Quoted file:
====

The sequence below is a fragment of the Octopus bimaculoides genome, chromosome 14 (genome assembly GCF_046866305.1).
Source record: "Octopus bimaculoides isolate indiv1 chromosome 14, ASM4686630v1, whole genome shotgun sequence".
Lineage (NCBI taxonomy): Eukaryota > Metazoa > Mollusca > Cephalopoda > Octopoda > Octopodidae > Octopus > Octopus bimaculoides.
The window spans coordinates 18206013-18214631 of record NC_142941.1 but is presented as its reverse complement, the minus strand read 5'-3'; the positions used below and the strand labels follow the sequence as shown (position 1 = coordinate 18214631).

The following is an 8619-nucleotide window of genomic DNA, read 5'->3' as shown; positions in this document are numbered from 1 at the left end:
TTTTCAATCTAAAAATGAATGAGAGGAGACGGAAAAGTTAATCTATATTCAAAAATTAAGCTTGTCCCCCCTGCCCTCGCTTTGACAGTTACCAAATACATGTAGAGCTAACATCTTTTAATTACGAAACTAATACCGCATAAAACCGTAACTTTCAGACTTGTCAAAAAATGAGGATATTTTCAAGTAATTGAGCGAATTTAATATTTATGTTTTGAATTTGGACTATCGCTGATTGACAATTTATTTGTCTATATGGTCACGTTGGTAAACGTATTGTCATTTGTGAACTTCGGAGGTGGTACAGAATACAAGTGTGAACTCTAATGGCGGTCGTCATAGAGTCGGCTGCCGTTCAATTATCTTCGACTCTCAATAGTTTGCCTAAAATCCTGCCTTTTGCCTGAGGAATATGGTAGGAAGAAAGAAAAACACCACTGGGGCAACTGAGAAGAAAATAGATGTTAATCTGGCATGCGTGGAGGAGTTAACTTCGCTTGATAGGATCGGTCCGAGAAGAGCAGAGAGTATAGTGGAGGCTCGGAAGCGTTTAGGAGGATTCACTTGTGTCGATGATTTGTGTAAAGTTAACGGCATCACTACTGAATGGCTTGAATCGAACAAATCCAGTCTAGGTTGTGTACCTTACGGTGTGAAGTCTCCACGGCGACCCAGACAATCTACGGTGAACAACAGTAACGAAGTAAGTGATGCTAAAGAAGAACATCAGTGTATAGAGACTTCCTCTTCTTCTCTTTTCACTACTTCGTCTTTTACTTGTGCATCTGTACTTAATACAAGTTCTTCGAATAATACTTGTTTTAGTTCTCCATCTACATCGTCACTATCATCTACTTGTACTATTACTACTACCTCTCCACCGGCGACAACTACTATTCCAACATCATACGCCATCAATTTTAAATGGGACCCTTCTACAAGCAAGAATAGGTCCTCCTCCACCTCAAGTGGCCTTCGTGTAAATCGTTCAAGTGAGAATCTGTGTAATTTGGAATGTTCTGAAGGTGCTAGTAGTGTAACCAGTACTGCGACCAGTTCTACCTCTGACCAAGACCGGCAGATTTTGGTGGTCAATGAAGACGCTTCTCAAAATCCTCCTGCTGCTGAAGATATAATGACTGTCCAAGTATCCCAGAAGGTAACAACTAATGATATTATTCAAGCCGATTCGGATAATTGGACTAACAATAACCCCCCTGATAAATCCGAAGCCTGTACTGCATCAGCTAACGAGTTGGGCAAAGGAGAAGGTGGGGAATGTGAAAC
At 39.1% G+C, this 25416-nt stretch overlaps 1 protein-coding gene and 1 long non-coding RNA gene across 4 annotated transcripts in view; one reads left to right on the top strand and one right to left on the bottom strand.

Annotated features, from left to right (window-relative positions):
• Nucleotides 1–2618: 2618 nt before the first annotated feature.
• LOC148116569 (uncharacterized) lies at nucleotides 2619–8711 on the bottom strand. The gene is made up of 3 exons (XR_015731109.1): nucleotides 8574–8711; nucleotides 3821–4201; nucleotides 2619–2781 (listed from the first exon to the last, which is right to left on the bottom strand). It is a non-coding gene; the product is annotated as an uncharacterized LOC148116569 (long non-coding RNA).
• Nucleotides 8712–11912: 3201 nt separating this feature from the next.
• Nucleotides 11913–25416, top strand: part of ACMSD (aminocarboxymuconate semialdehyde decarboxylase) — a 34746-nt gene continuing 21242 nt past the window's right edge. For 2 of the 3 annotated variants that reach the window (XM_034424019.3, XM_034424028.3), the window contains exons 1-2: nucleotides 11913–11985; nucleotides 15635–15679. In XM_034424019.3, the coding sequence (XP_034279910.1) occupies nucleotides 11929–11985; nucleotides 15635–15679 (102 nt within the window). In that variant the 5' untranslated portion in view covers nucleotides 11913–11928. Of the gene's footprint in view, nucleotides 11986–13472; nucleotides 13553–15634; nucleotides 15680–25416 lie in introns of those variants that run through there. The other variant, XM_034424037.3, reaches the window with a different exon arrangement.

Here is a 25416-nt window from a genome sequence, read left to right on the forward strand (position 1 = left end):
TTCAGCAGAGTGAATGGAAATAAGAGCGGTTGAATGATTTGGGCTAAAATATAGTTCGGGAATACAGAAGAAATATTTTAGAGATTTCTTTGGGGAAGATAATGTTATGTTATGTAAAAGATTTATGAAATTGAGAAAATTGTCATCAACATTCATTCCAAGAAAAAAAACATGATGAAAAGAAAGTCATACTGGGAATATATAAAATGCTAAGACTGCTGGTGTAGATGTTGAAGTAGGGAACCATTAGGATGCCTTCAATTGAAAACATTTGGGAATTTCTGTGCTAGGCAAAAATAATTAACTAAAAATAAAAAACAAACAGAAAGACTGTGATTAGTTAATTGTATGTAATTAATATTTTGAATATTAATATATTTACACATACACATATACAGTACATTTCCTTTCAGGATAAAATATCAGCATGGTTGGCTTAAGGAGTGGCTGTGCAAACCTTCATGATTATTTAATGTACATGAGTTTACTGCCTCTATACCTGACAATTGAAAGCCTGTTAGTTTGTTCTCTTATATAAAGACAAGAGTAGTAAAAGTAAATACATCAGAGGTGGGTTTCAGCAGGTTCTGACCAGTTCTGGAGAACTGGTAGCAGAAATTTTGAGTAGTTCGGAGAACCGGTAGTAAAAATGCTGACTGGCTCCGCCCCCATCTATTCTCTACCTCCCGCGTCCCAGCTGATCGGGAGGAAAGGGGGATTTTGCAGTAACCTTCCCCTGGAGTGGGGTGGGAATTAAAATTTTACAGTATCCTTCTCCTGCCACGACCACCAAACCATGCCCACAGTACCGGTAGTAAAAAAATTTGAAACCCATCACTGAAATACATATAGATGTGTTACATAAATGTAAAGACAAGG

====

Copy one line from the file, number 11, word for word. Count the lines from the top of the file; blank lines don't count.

• Nucleotides 8712–11912: 3201 nt separating this feature from the next.